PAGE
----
Emergent Matter of Quantum Geometry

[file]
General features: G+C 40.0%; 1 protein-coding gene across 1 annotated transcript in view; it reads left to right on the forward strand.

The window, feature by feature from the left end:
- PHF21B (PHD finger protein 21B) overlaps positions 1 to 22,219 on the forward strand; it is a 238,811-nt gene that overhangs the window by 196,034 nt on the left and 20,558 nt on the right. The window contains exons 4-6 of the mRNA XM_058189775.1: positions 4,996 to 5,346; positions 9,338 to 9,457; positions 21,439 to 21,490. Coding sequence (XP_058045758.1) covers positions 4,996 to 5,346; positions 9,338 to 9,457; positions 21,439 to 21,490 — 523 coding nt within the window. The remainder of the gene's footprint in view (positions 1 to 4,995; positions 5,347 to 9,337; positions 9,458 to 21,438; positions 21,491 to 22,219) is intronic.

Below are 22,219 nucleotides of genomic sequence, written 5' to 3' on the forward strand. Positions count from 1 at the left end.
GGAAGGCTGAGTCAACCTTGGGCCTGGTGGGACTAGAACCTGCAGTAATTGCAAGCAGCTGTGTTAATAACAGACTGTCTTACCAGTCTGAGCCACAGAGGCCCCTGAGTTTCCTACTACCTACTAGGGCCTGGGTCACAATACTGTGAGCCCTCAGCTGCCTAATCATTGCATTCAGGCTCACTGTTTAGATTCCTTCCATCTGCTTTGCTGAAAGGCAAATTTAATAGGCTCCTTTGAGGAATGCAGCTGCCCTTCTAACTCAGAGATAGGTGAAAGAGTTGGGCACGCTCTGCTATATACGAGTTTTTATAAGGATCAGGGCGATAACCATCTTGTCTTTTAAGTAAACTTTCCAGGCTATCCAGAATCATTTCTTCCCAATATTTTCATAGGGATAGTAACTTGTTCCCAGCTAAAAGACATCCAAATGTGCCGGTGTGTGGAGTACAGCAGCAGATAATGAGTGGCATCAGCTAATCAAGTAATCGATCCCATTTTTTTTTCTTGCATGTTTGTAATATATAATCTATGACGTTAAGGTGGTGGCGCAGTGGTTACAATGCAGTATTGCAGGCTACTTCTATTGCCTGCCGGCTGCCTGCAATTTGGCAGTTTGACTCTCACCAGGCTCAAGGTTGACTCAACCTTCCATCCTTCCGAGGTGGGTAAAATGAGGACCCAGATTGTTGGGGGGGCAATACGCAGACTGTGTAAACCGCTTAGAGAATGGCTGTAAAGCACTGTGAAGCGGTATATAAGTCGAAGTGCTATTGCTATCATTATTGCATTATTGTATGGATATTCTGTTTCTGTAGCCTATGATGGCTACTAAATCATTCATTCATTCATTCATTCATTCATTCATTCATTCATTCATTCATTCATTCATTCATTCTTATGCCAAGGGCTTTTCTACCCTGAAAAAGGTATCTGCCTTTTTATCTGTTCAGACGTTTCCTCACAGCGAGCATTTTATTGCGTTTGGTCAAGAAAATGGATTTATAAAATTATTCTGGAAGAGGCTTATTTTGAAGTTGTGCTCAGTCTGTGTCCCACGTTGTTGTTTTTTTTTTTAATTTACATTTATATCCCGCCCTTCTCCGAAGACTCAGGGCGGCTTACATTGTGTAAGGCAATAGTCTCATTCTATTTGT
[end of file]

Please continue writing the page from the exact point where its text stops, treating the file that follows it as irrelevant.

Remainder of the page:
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This thesis studies matter emergent as topological excitations of quantum geometry in quantum gravity models. In these models, states are framed four-valent spin networks embedded in a topological three manifold, and the local evolution moves are dual Pachner moves. We first formulate our theory of embedded framed four-valent spin networks by proposing a new graphic calculus of these networks. With this graphic calculus, we study the equivalence classes and the evolution of these networks, and find what we call 3-strand braids, as topological excitations of embedded four-valent spin networks. Each 3-strand braid consists of two nodes that share three edges that may or may not be braided and twisted. The twists happen to be in units of 1/3. Under certain stability condition, some 3-strand braids are stable. Stable braids have rich dynamics encoded in our theory by dual Pachner moves. Firstly, all stable braids can propagate as induced by the expansion and contraction of other regions of their host spin network under evolution. Some braids can also propagate actively, in the sense that they can exchange places with substructures adjacent to them in the graph under the local evolution moves. Secondly, two adjacent braids may have a direct interaction: they merge under the evolution moves to form a new braid if one of them falls into a class called actively interacting braids. The reverse of a direct interaction may happen too, through which a braid decays to another braid by emitting an actively interacting braid. Thirdly, two neighboring braids may exchange a virtual actively interacting braid and become two different braids, in what is called an exchange interaction. Braid dynamics implies an analogue between actively interacting braids and bosons. We also invent a novel algebraic formalism for stable braids. With this new tool, we derive conservation laws from interactions of the braid excitations of spin networks. We show that actively interacting braids form a noncommutative algebra under direction interaction. Each actively interacting braid also behaves like a morphism on non-actively interacting braids. These findings reinforce the analogue between actively interacting braids and bosons. Another important discovery is that stable braids admit seven, and only seven, discrete transformations that uniquely correspond to analogues of C, P, T, and their products. Along with this finding, a braid's electric charge appears to be a function of a conserved quantity, effective twist, of the braids, and thus is quantized in units of 1/3. In addition, each $CPT$-multiplet of actively interacting braids has a unique, characteristic non-negative integer. Braid interactions turn out to be invariant under C, P, and T. Finally, we present an effective description, based on Feynman diagrams, of braid dynamics. This language manifests the analogue between actively interacting braids and bosons, as the topological conservation laws permit them to be singly created and destroyed and as exchanges of these excitations give rise to interactions between braids that are charged under the topological conservation rules. Additionally, we find a constraint on probability amplitudes of braid interactions. We discuss some subtleties, open issues, future directions, and work in progress at the end.